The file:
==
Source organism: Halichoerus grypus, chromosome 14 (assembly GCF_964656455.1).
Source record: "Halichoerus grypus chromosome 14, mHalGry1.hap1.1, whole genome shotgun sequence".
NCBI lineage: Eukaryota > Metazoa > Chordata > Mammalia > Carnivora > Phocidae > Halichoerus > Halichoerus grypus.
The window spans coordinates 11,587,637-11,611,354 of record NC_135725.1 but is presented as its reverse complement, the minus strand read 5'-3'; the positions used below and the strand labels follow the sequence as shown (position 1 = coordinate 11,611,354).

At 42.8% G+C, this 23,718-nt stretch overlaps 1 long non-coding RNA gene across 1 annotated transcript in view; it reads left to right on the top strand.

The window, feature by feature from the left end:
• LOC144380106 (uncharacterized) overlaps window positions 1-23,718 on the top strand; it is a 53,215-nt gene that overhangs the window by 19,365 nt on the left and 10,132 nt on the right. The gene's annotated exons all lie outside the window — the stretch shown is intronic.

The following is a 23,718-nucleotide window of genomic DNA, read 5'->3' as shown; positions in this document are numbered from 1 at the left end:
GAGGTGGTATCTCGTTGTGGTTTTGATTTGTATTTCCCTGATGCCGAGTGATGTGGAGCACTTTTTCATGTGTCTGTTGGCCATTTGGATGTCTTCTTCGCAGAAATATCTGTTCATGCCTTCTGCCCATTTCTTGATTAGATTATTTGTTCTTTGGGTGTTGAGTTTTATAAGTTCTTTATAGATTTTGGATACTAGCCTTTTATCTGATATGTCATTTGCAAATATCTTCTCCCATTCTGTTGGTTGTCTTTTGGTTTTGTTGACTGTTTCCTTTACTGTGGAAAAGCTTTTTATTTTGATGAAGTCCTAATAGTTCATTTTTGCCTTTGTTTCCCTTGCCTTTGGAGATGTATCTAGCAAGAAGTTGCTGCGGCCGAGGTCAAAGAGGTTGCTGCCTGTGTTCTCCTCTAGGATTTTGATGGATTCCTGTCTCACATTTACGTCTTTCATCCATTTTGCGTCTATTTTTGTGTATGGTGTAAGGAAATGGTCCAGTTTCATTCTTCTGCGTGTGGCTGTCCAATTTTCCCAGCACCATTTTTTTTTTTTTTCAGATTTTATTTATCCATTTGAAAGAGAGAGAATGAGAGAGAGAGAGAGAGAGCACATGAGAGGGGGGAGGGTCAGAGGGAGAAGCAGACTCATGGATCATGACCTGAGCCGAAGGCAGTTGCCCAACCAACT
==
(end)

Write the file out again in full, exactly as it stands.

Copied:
Source organism: Halichoerus grypus, chromosome 14 (assembly GCF_964656455.1).
Source record: "Halichoerus grypus chromosome 14, mHalGry1.hap1.1, whole genome shotgun sequence".
NCBI lineage: Eukaryota > Metazoa > Chordata > Mammalia > Carnivora > Phocidae > Halichoerus > Halichoerus grypus.
The window spans coordinates 11,587,637-11,611,354 of record NC_135725.1 but is presented as its reverse complement, the minus strand read 5'-3'; the positions used below and the strand labels follow the sequence as shown (position 1 = coordinate 11,611,354).

At 42.8% G+C, this 23,718-nt stretch overlaps 1 long non-coding RNA gene across 1 annotated transcript in view; it reads left to right on the top strand.

The window, feature by feature from the left end:
• LOC144380106 (uncharacterized) overlaps window positions 1-23,718 on the top strand; it is a 53,215-nt gene that overhangs the window by 19,365 nt on the left and 10,132 nt on the right. The gene's annotated exons all lie outside the window — the stretch shown is intronic.

The following is a 23,718-nucleotide window of genomic DNA, read 5'->3' as shown; positions in this document are numbered from 1 at the left end:
GAGGTGGTATCTCGTTGTGGTTTTGATTTGTATTTCCCTGATGCCGAGTGATGTGGAGCACTTTTTCATGTGTCTGTTGGCCATTTGGATGTCTTCTTCGCAGAAATATCTGTTCATGCCTTCTGCCCATTTCTTGATTAGATTATTTGTTCTTTGGGTGTTGAGTTTTATAAGTTCTTTATAGATTTTGGATACTAGCCTTTTATCTGATATGTCATTTGCAAATATCTTCTCCCATTCTGTTGGTTGTCTTTTGGTTTTGTTGACTGTTTCCTTTACTGTGGAAAAGCTTTTTATTTTGATGAAGTCCTAATAGTTCATTTTTGCCTTTGTTTCCCTTGCCTTTGGAGATGTATCTAGCAAGAAGTTGCTGCGGCCGAGGTCAAAGAGGTTGCTGCCTGTGTTCTCCTCTAGGATTTTGATGGATTCCTGTCTCACATTTACGTCTTTCATCCATTTTGCGTCTATTTTTGTGTATGGTGTAAGGAAATGGTCCAGTTTCATTCTTCTGCGTGTGGCTGTCCAATTTTCCCAGCACCATTTTTTTTTTTTTTCAGATTTTATTTATCCATTTGAAAGAGAGAGAATGAGAGAGAGAGAGAGAGAGCACATGAGAGGGGGGAGGGTCAGAGGGAGAAGCAGACTCATGGATCATGACCTGAGCCGAAGGCAGTTGCCCAACCAACT